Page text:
If it were a 2.0 or a diesel it’d be more tempting, but wouldn’t kick it out of bed for having the 1.8. That’s a damned good car for not very much money.

    • Rover 1

      If I lived near there I would have already bought it. A Xantia is certainly in my future, the summation ‘the Xantia as a more compact, less fragile XM’ is spot on. They can also be considered as a less quirky, slightly better made BX.

      • karonetwentyc

        I’ve had a couple of BXes and while I wouldn’t call them a paragon of build quality in terms of the materials used, they were still in fairly decent condition by the time I got them (both had over 100,000 miles on the clock) and did well in service. The Xantia was definitely a major leap forward in terms of both fit & finish and spec, however.

        • Rover 1

          I’ve had a few BXs as well, and still have one, set for very long term ownership. They are quite well built, with the interiors in particular being very hardwearing, despite seeming quite plasticky. The mechanicals seem to be very robust as well as easy to work on, I think it may be easier to change the clutch on a BX than the headlight bulb on some Audi A4s. And like A4s, BXs seem to be very rustproof and as for spec, ours have been JDM imports with A/c etc. The Xantias seem a little more E36ish in a good way while retaining the Citroen strengths that the company, itself has abandoned in it’s rush to make Audi A3 clones with the DS.

          • karonetwentyc

            ‘Plasticky’ was exactly the word I had in mind when I was referring to the fit & finish on the BX, though I have to say that both of mine also had interiors that held up very well despite their age and mileage. That said, I am jealous that you’re getting the Japanese-market ones with A/C – I can’t recall ever seeing it on an Irish or UK model, but then again I wasn’t exactly looking for top-spec cars at the time, either.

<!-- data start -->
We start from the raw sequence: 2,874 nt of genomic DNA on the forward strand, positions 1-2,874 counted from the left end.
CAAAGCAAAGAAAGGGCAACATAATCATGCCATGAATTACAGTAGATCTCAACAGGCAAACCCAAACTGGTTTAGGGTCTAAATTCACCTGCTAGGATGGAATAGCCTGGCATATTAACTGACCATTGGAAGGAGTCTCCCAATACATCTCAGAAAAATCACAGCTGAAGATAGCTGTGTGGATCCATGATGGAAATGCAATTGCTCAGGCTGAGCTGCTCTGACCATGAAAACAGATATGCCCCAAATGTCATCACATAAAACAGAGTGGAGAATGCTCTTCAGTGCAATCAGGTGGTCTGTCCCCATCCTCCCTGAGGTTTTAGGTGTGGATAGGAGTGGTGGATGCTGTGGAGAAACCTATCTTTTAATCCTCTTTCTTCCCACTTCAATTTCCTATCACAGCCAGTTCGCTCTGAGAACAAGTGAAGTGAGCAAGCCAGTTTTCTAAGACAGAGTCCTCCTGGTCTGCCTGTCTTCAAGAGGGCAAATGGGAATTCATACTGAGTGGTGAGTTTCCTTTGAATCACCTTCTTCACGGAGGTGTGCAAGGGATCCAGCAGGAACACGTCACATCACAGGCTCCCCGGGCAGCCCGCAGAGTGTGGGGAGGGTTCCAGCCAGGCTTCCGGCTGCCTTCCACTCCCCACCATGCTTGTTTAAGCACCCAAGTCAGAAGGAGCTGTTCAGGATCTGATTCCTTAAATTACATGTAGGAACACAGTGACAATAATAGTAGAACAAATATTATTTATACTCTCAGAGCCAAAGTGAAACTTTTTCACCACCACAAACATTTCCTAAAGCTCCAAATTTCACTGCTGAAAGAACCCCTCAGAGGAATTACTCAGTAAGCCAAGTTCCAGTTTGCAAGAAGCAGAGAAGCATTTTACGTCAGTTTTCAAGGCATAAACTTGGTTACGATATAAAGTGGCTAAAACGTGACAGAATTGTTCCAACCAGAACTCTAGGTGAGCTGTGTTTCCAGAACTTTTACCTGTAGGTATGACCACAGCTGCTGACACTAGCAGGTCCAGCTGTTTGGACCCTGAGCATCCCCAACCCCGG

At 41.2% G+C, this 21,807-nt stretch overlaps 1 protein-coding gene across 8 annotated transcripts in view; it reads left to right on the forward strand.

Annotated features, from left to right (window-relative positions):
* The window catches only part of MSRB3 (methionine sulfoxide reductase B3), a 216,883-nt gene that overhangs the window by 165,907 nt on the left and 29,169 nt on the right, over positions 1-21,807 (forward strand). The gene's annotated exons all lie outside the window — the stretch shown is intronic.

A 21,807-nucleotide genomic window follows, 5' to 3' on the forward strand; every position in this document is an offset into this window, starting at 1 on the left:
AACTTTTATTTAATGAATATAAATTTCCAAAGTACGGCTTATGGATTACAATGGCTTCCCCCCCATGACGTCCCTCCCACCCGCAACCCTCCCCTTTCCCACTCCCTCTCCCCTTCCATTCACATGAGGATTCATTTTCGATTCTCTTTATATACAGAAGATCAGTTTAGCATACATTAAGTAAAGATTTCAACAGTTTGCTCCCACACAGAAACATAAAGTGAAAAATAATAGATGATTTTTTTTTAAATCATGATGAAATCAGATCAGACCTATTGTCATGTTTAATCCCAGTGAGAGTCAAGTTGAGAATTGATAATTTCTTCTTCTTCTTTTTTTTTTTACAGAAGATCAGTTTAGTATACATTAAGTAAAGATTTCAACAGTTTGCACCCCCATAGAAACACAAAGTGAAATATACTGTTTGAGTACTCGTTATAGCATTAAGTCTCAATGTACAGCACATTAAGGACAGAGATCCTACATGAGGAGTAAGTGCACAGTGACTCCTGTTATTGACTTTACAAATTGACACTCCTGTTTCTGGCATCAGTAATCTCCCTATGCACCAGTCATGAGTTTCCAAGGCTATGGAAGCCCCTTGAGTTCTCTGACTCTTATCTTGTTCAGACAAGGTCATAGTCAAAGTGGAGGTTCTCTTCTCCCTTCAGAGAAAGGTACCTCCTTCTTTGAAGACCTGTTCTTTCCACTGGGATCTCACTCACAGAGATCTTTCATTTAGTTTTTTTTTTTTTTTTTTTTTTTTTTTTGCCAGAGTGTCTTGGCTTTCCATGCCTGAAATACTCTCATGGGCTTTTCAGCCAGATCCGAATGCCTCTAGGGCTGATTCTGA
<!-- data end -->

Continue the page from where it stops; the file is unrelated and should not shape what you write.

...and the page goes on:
Of the entire current DS range, the only one that even remotely interests me is the DS3, but even then not by very much. It’s also surprising that there is no C6 equivalent in the lineup; to my mind, if you’re going to have a premium marque (or whatever it is that Citroën is doing with the DS name) you need to have a large, premium car in the model range.

            As an aside, it must absolutely frustrate Citroën’s marketeers to no end that a simple Google search for ‘Citroën DS’ brings up acres and acres of images for the real DS as the first result. This can’t serve to do anything but remind the buying public of how mundane the current crop have become in comparison to what came before.

            • Rover 1

              And now they’ve brought back non opening rear windows! Unbelieveable!

              If you squint carefully the ‘chrome’ grill surround looks a bit like the original DS shot with a blurry lens, meanwhile the cars neither handle well or have a good ride, and IMHO are worse cars than the current Hyundais.
              And Hyundai have a proper range of cars, not just variations on a small hatchback.